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Fact – where you greatly determines how healthy you will be.
A recent study by the Institute for Health Metrics and Evaluation at the University of Washington determined that the life expectancy at birth differs by as much as 20 years between the lowest rated and highest rated counties surveyed in the United States.
Dr. Christopher J.L. Murray and his team studied the life expectancy of each U.S. county from 1980-2014 analyzing county-level data and applied mathematical models to estimate the average length of lives.
According to the findings, life expectancy at birth increased by 5.3 years for both men and women (from 73.8 years to 79.1 years) between 1980 and 2014. Over that time, men gained 6.7 years (going from 70 years on average to 76.7 years) while women gained four years (from 77.5 years to 81.5 years).
While these numbers are promising, they are not the same everywhere. According to the findings, there was a calculated gap of 20.1 years between the highest and lowest counties. The counties with lowest life expectancy are located in North Dakota and South Dakota (2.85% and 3.31% Latino population).
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Counties along the lower half of Mississippi, in eastern Kentucky, and southwestern West Virginia also showed lower life expectancies compared to the rest of the nation.
“At the other extreme, residents of counties in central Colorado [21.08% Latino population] can expect to live longest, Murray said in an interview with CNN.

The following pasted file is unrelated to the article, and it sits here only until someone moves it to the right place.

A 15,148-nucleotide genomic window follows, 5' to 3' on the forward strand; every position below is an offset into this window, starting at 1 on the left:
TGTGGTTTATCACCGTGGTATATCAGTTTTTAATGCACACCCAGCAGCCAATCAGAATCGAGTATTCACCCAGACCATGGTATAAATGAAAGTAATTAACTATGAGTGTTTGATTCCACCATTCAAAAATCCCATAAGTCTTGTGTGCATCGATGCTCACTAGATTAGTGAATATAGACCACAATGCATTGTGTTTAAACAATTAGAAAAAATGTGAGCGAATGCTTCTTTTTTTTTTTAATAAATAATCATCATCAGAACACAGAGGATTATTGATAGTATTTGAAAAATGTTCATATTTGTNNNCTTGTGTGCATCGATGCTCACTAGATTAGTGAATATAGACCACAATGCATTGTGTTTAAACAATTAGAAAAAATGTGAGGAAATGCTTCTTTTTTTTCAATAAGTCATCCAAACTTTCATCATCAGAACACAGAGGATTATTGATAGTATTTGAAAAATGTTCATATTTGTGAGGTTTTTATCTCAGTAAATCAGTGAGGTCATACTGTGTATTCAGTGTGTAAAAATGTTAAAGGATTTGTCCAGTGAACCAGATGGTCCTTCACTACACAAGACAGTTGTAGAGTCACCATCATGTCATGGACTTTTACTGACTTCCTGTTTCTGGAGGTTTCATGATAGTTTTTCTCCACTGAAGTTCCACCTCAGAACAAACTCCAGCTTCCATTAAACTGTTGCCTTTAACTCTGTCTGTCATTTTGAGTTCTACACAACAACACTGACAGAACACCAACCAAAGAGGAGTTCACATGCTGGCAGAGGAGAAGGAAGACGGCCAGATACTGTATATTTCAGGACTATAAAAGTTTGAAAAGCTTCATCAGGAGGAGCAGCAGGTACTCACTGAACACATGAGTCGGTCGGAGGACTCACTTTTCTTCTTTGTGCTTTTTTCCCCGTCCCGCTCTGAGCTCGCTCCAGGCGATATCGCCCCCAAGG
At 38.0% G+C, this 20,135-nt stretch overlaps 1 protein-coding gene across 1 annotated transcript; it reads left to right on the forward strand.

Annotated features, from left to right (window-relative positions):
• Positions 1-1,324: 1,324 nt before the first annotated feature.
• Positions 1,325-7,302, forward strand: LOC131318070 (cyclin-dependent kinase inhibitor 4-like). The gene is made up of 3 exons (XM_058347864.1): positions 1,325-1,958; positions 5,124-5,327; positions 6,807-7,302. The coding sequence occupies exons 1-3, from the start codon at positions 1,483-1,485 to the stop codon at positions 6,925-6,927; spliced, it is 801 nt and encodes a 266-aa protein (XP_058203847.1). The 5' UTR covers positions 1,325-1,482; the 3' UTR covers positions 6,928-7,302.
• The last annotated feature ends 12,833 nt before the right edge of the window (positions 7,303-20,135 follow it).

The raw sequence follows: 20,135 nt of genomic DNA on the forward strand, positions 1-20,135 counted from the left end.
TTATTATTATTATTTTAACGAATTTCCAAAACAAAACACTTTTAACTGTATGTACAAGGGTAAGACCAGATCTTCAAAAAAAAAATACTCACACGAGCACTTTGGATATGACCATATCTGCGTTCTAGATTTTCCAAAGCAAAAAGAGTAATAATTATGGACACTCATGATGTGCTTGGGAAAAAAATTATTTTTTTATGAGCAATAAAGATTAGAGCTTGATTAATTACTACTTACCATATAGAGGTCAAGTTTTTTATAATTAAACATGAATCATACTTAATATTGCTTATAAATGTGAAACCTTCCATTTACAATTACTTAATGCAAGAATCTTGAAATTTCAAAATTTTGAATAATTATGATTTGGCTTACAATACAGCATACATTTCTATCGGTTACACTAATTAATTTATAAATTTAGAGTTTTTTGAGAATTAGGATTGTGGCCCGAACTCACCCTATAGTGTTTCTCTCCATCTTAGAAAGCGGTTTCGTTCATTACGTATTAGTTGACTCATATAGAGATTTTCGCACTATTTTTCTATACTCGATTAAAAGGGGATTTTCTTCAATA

While the study does not answer why certain areas have high or low life expectancies, it does look at overall factors that contribute to the gap between certain counties, primarily between the counties in Colorado and the Dakotas.
“For both of these geographies, the drastically different life expectancies are likely the result of a combination of risk factors, socioeconomics, and access and quality of health care in those areas,” said Murray.
Ogalala and Lakota County in South Dakota had the lowest life expectancies while Summit County in Colorado had the highest.
“Socioeconomic factors are not everything [even though] 60% of the differences in life expectancy across counties can be explained by socioeconomic factors alone,” explained Murray. “[However,] that leaves a substantial amount of unexplained differences. Behaviors like smoking and physical activity, along with risk factors like obesity and diabetes, are also very important.”
Nearly every county showed improvement over time. Counties in central Colorado, Alaska and along both coasts experienced larger increases than most other counties. However, some southern counties in states from Oklahoma to West Virginia experienced either no improvement or very little over time.
You can read the full report here.
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